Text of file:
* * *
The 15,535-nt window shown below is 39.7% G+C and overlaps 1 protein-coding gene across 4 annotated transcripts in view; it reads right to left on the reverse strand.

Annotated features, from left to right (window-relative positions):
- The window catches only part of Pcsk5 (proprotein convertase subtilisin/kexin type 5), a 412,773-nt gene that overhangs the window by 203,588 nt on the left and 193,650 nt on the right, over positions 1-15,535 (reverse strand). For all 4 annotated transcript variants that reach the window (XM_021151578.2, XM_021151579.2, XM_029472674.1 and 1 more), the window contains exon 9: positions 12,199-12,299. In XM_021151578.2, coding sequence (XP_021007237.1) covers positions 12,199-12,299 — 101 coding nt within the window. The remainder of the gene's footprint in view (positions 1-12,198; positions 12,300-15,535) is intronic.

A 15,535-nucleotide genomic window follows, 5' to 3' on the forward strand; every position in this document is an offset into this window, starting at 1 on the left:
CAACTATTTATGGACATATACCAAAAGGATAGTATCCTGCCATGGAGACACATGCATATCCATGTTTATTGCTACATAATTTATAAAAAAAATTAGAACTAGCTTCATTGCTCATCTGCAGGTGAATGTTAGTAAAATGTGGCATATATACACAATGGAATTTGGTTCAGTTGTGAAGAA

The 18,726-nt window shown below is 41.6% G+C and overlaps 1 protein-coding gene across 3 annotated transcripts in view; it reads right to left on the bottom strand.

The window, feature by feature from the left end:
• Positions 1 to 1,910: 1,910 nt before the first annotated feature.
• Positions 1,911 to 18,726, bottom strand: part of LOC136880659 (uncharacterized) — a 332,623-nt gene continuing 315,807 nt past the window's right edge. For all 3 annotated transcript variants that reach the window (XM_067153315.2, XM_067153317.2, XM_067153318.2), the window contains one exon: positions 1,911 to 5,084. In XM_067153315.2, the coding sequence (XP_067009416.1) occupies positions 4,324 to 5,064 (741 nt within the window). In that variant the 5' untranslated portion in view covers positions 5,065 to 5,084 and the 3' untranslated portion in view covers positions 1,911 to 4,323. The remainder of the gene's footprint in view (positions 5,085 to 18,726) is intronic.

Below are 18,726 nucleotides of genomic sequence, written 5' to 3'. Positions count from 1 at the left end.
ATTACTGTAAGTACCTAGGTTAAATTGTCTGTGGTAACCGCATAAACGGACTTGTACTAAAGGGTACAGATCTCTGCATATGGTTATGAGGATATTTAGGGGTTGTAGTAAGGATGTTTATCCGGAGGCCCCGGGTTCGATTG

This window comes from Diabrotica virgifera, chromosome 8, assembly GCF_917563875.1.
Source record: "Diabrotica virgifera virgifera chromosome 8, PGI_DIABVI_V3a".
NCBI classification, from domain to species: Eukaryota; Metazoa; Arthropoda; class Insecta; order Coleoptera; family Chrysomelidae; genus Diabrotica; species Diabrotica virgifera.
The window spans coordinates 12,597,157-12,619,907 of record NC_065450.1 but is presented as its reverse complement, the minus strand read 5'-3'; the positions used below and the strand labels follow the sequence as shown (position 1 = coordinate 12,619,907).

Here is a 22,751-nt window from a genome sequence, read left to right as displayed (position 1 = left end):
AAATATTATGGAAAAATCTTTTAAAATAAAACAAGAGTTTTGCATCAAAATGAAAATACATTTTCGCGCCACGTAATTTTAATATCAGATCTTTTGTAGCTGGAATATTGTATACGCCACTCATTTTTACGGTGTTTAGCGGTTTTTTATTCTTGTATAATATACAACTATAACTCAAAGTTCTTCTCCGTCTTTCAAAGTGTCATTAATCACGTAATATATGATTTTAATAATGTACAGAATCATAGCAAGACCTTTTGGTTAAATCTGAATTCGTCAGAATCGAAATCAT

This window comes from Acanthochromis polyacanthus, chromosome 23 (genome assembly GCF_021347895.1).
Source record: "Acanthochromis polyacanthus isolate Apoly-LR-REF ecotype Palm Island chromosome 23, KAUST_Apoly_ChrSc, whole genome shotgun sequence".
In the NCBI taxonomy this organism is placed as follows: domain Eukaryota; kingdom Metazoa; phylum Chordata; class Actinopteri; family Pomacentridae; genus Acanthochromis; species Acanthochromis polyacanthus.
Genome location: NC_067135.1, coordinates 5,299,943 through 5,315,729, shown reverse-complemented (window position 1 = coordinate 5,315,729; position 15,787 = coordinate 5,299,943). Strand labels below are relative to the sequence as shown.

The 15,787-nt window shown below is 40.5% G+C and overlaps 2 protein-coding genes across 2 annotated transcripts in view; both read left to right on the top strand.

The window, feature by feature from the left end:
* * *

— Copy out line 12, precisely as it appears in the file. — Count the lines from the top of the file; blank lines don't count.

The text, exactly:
This window comes from Diabrotica virgifera, chromosome 8, assembly GCF_917563875.1.